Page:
By Bela Evers
Spreading our wings
After being based out of the Zutphen’s harbour for 5 months, it was time to broaden horizons. We were ready to go on longer trips from harbour to harbour along the Dutch waterways. Real adventure while getting some serious rowing hours in. Pretty fun and seeing a bit of Holland at the same time.
At the beginning of March we already did a 2 day stint first rowing from Zutphen to Kampen and then Kampen to Harderwijk. A tour of over about 120km. Beautiful to row along the Ijssel, into the Drontemeer and finaly towards the Ijsselmeer. A friend of mine had a place reserved at the Harderwijk harbour which was our temporary base for a months. Having had some glorious cold and sunny rowing days it was time again to move on. Wilco, Paul and myself had agreed to row our training boat from Harderwijk to Naarden. Continuing our tour along the Dutch waterways by rowing boat. Joost, who has been training with us while at Zutphen, stepped in as the 4th rower.
After having left one car in Naarden in the early morning, we drove further with another car to Harderwijk, picking up Paul on the way. It was our last time in Harderwijk, where we’ve had some great training sessions with various guest rowers. And what a beautiful day it was. Blue skies and sunshine with a light breeze. Probably the first time we all rowed in short sleeves. You can definitely tell it was feeling like Spring. For the first time we found it busier than usual on the waters, especially being Easter weekend. It seems the water recreationalist have come out of their winter sleep.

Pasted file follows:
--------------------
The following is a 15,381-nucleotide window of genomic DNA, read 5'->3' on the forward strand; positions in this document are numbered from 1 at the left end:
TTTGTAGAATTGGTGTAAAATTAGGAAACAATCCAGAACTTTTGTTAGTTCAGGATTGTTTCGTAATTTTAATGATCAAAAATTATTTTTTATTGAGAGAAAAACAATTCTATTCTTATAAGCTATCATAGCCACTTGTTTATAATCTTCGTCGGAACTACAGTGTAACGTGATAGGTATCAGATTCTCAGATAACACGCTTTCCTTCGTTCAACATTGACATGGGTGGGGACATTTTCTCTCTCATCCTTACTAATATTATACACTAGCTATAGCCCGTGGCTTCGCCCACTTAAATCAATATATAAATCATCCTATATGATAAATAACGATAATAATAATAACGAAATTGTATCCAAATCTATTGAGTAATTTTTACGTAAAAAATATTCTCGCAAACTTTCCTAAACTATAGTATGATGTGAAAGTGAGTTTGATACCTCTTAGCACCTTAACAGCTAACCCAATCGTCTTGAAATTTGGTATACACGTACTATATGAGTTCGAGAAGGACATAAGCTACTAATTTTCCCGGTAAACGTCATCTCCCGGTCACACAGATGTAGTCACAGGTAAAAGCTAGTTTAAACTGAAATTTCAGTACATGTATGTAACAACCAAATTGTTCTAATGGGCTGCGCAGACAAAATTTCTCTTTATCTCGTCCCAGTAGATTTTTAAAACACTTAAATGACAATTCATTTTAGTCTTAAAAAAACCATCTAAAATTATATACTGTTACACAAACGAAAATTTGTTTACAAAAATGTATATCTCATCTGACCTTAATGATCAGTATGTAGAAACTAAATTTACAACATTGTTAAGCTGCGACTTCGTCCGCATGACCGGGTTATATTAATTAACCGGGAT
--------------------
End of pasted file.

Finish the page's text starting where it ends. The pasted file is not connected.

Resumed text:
Joost was reminding us of how the the coast of Harderwijk was once the coastline of the Netherlands. The Afsluitdijk that was built in 1932, creating the Ijsselmeer, changed the face of Harderwijk and other inner coastal towns. Fishermen who once earned their income lost their jobs as the salt water became sweet.
The changing landscape of the waterways
It is a real gift to be able to row along this stretch of water and experiencing the different changing waterways. After leaving the broader Wolderwijd lake of Harderwijk, we entered into a more narrow stretch of water, lined with trees, plenty of swans and many tourist villages along the way. It took a good hour or two before the scene changed again. We entered a broader lake (Eemmeer), lined with huge windmills which made us feel pretty small. When we got to Huizen, rowing into the Gooimeer we realized it wasn’t long anymore. Throughout our journey we kept to a rythmn of rowing 1.5 hours and steering for 30 minutes, We’d rotate every 30 minutes.
Bela took the last steering shift before entering Naarden. The wind surf foilers were a pleasure to see on the way. Joost was convinced we were taking a wrong route, but Bela was sure of her navigation bringing us nicely into Harderwijk. As we turned into the private waters next to the harbour we were warmly welcomed by two members of the Naarden Coastal Rowing Club. Bela had arranged with one of the members to be able to moor our boat in his ‘box’. It’s our temporary base for the next few weeks before setting off again into the big wide world of the Dutch waterways. Next destination – Amsterdam.
For now satisfied with more than 5 hours of rowing with 44 more training kilometers under the belt!